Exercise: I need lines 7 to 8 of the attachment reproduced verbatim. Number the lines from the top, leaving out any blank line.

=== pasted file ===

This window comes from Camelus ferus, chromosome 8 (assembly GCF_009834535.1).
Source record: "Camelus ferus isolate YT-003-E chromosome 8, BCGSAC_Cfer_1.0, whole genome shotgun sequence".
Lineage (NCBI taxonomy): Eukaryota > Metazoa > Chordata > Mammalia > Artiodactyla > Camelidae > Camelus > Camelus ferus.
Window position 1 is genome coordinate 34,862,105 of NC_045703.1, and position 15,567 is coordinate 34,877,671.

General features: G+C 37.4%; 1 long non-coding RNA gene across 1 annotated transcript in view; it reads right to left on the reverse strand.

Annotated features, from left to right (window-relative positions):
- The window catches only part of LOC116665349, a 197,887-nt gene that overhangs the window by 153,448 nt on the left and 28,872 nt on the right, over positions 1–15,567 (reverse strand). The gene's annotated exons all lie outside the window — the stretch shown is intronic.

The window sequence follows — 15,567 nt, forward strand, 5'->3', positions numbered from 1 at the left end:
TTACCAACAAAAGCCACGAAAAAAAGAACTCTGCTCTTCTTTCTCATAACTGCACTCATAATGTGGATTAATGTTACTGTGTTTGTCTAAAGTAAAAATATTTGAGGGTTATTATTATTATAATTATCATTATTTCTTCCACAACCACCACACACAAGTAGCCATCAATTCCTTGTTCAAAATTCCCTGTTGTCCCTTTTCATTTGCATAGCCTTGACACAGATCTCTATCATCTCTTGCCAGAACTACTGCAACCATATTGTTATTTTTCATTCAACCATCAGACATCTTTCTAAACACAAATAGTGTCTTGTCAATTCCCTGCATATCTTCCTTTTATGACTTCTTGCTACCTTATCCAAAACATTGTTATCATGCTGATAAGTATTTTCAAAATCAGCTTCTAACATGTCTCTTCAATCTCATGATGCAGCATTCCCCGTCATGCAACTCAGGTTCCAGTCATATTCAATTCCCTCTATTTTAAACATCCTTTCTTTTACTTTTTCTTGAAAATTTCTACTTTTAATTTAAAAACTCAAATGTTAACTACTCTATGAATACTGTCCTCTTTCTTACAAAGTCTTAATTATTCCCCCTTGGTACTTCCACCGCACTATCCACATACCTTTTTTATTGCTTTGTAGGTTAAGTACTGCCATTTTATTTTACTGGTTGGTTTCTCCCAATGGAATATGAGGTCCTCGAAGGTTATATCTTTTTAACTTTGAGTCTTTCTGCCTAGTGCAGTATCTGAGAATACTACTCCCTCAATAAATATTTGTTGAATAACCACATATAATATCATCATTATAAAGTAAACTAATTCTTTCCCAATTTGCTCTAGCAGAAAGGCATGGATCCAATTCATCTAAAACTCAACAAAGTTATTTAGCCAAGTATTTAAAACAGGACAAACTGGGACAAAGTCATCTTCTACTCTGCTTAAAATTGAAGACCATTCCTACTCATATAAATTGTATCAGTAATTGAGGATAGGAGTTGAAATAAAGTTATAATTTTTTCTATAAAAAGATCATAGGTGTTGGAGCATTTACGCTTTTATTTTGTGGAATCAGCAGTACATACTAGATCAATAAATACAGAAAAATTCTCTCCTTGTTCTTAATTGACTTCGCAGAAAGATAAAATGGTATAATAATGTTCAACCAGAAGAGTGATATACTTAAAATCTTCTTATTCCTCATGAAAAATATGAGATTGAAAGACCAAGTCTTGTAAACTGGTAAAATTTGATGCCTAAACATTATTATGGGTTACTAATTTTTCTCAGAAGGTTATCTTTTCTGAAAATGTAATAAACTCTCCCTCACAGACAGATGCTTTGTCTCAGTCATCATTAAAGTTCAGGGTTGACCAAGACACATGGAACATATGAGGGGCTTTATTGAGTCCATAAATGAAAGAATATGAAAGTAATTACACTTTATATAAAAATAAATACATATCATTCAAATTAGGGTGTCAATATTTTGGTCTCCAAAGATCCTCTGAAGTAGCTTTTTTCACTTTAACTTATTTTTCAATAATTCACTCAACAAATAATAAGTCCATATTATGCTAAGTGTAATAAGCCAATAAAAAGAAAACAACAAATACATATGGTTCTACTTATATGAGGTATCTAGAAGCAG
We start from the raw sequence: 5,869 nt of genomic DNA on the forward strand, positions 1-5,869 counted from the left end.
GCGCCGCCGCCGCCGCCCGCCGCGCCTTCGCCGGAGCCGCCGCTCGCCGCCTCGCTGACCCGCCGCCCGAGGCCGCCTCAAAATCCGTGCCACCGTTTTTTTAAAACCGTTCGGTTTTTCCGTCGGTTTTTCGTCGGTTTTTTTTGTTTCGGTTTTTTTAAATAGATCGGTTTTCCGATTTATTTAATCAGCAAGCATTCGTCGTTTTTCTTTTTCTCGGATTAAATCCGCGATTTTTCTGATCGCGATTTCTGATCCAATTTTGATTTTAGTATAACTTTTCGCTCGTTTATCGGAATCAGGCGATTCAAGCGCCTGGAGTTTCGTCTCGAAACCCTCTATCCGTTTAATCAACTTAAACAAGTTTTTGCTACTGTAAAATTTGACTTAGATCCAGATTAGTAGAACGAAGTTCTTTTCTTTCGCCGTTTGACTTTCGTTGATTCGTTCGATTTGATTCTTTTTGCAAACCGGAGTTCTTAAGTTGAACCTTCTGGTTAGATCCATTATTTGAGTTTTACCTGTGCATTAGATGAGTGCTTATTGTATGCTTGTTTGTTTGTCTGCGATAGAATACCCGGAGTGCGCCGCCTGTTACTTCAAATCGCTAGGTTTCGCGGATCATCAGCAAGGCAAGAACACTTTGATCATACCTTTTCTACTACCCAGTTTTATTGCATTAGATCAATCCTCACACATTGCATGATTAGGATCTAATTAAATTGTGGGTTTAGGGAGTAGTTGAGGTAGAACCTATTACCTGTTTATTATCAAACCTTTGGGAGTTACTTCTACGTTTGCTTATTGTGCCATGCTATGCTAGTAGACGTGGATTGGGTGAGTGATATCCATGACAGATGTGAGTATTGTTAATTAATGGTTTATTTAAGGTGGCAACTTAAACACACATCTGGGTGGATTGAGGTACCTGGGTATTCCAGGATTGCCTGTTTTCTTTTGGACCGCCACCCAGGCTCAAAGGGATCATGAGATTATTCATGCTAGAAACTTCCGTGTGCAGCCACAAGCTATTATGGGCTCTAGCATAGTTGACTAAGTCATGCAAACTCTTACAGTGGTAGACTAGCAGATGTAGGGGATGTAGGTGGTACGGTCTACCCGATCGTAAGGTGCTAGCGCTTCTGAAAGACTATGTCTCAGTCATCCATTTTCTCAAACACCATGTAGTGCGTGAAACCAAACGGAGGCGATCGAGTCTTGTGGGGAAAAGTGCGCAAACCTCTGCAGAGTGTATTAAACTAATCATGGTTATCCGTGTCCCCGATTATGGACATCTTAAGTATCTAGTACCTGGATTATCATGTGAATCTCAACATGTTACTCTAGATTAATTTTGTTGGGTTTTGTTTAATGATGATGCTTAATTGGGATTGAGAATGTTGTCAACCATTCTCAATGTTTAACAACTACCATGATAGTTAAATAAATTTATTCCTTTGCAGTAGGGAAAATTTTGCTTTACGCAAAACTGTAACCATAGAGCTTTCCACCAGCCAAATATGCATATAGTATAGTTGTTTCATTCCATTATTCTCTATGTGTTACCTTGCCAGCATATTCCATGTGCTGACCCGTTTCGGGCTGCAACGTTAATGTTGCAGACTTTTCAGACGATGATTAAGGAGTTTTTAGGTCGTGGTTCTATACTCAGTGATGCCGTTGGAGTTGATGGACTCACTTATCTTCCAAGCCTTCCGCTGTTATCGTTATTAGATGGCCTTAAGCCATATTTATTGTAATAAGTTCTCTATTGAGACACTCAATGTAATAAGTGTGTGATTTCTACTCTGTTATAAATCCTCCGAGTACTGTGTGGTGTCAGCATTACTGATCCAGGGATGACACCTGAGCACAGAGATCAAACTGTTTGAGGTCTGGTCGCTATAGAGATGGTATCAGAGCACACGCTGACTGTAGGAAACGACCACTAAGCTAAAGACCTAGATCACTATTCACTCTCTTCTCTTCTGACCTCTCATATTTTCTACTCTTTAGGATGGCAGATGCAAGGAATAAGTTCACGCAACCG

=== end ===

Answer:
- The window catches only part of LOC116665349, a 197,887-nt gene that overhangs the window by 153,448 nt on the left and 28,872 nt on the right, over positions 1–15,567 (reverse strand). The gene's annotated exons all lie outside the window — the stretch shown is intronic.

The window sequence follows — 15,567 nt, forward strand, 5'->3', positions numbered from 1 at the left end: